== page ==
One winger that the Leafs should consider selling high on

Published January 29, 2022 at 11:19
Toronto Maple Leafs GM Kyle Dubas is going to have some big decisions to make leading up to this year's March 21st trade deadline. There are a number of weaknesses that will need to be addressed, some questions that need answers, and some improvements to be made if he hopes to give his team the best possible chance to get past the first round of the playoffs for the first time in his tenure with the team.

While the Leafs will almost certainly need to add to their blueline, particularly on the right side, they also have had a longstanding need to improve their forward corps, and more specifically in the top-six. We got a brief look at what spreading out the talent across 3 scoring lines could do for the team on Wednesday against the Anaheim Ducks. The Leafs dominated almost every facet of the game, and the scoreboard certainly did not tell the whole story.

Bringing in one, possibly two more bodies that can play top six/middle six roles could be a game-changer for the Leafs. But there is a caveat here. If they want to do that, they may have to move one or two bodies out. I think the writing is already on the wall for big Nick Ritchie, who has seen himself healthy scratched on multiple occasions of late. Another interesting name is that of Alexander Kerfoot, who is enjoying a career season.

Now, this is not to suggest that Kerfoot is not a good player or that he does not help this team, because he certainly does. This is simply pointing out that to bring in impact players and improve the team's top six, some salary has to move out, and if Kerfoot and his $3.5M salary are shipped out, along with Ritchie and his $2.5M salary, there's $6M in savings with which to work. That could be absolutely vital to the success of the Leafs in this year's playoffs, provided that that $6M is spent wisely and on the right type of player(s).

Alexander Kerfoot has value. He is a tenacious workhorse who can play up or down the lineup. He can play wing or center. He can play on the power play or on the penalty kill. So why would the Leafs want to move out such a versatile player? Well, they may want to do so because his value on the trade market may finally be exceeding his value to the team - which is tough to do with a player like Kerfoot, who can serve so many purposes.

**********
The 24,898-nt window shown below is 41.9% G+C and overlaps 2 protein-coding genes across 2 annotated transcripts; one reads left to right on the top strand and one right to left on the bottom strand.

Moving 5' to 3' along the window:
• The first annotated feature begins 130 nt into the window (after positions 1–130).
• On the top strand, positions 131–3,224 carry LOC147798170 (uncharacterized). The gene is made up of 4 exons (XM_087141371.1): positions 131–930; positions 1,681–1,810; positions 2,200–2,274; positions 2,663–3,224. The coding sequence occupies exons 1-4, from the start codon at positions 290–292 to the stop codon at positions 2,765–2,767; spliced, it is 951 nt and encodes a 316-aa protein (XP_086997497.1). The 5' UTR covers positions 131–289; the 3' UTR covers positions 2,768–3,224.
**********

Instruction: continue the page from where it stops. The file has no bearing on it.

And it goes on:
Kerfoot has one season remaining after this one, but next year, he'll gain the ability to submit a 10-team no trade list, so he will have some control over where he can be sent. The Leafs are not going to be able to afford to sign him after next season either. The flat cap, and several long-term commitments, plus the ones they're going to have to make to Jack Campbell, Rasmus Sandin and some of their other up-and-coming players will likely push Kerfoot out. Why not deal him while he has some term remaining, and during a year in which he is breaking out offensively?

Kerfoot had a career-high 43 points in 79 games with the Colorado Avalanche in his rookie year, back in 2017-18. He essentially matched those totals the following season, and then was subsequently dealt to the Leafs, along with teammate Tyson Barrie in the infamous Nazem Kadri trade. Since that time, Kerfoot has seen a significant drop off in offensive production. He has played anywhere from the first line to the fourth line over his first two seasons in Toronto before finally settling in with John Tavares and William Nylander this season. He currently has 27 points in 39 games, though he and Nylander have since been shifted down to the third line to play with two-way checking center David Kampf, so his production may begin to taper off. Then again, it may not.

With Kerfoot being on a 56-point pace, with a year remaining on his deal, he should be able to fetch a decent return. He could even find himself as the centerpiece in a deal for a younger piece like Travis Konecny, though the Leafs would certainly need to add a high pick and one of their better prospects to even have a shot at Konecny. Jakob Chychrun is another name that stands out, but the pieces in that deal would likely end up being something along the lines of Kerfoot, Nicholas Robertson and at least one 1st round pick, but more likely two.

At this stage of the game, the Leafs are in "win now" mode, and while it's nice to keep guys that you like and guys who have more than strength, any time you have a legitimate chance to upgrade your roster and compete for a Stanley Cup, you have to do it. In my opinion, it would be a huge miss if Dubas didn't at least consider moving out Kerfoot while he's on a high.
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